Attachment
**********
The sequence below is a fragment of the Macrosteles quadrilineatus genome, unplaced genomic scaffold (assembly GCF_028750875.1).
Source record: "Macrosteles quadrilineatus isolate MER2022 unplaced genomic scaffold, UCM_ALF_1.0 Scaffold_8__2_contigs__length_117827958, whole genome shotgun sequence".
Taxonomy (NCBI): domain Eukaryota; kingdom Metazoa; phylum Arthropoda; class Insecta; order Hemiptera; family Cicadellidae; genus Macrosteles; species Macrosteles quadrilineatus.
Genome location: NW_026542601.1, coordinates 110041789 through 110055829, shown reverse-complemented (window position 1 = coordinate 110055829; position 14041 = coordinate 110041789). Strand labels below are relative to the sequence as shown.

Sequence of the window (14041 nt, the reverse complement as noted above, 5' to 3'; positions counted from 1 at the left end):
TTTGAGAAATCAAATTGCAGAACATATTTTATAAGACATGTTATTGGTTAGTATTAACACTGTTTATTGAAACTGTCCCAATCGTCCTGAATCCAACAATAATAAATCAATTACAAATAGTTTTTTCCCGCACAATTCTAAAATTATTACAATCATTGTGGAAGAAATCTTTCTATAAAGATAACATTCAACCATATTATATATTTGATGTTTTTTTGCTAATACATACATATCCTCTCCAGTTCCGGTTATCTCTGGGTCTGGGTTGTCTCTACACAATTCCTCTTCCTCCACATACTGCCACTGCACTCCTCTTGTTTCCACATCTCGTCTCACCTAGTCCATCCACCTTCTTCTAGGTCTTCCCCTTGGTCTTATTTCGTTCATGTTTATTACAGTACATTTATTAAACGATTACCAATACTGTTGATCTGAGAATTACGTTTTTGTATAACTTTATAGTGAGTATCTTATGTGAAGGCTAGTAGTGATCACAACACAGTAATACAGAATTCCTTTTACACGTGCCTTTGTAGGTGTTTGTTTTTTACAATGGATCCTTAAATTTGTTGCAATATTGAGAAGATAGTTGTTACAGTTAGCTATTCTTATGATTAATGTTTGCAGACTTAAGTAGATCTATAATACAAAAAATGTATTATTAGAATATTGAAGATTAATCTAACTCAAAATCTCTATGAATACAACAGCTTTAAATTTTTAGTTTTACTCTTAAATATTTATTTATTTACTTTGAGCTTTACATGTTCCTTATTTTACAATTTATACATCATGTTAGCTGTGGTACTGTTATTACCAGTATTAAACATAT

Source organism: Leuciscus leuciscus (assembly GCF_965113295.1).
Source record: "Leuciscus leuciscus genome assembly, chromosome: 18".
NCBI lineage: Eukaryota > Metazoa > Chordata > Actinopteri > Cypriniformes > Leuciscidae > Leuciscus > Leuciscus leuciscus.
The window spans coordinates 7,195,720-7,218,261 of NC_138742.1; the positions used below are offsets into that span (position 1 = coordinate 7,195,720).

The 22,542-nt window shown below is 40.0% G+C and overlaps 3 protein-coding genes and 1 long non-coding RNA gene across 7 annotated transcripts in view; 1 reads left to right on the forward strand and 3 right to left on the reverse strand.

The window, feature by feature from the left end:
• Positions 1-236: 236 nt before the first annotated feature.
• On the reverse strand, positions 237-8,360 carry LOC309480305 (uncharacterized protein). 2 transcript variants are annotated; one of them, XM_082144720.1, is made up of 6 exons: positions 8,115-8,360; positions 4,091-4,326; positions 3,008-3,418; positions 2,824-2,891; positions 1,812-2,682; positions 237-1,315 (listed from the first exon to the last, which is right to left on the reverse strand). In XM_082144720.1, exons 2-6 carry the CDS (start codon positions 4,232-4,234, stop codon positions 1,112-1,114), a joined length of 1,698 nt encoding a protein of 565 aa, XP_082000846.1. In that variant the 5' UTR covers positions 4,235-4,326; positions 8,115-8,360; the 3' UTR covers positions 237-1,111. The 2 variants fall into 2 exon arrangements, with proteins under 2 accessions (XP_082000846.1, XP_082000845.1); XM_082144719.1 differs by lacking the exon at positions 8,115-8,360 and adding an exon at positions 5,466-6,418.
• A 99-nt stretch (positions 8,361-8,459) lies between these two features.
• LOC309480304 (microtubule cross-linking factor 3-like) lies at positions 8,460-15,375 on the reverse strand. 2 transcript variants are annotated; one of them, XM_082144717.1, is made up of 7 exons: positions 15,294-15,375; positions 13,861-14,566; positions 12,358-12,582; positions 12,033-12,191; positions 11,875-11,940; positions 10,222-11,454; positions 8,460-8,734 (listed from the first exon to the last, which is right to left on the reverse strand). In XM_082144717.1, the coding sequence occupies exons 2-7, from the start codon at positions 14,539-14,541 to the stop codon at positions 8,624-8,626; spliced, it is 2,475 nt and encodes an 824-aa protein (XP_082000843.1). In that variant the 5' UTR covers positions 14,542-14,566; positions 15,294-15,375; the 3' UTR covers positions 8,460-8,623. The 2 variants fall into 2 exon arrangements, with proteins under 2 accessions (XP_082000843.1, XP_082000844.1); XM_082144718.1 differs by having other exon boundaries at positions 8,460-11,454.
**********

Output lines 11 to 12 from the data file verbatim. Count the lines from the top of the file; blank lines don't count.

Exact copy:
The 22,542-nt window shown below is 40.0% G+C and overlaps 3 protein-coding genes and 1 long non-coding RNA gene across 7 annotated transcripts in view; 1 reads left to right on the forward strand and 3 right to left on the reverse strand.

The window, feature by feature from the left end: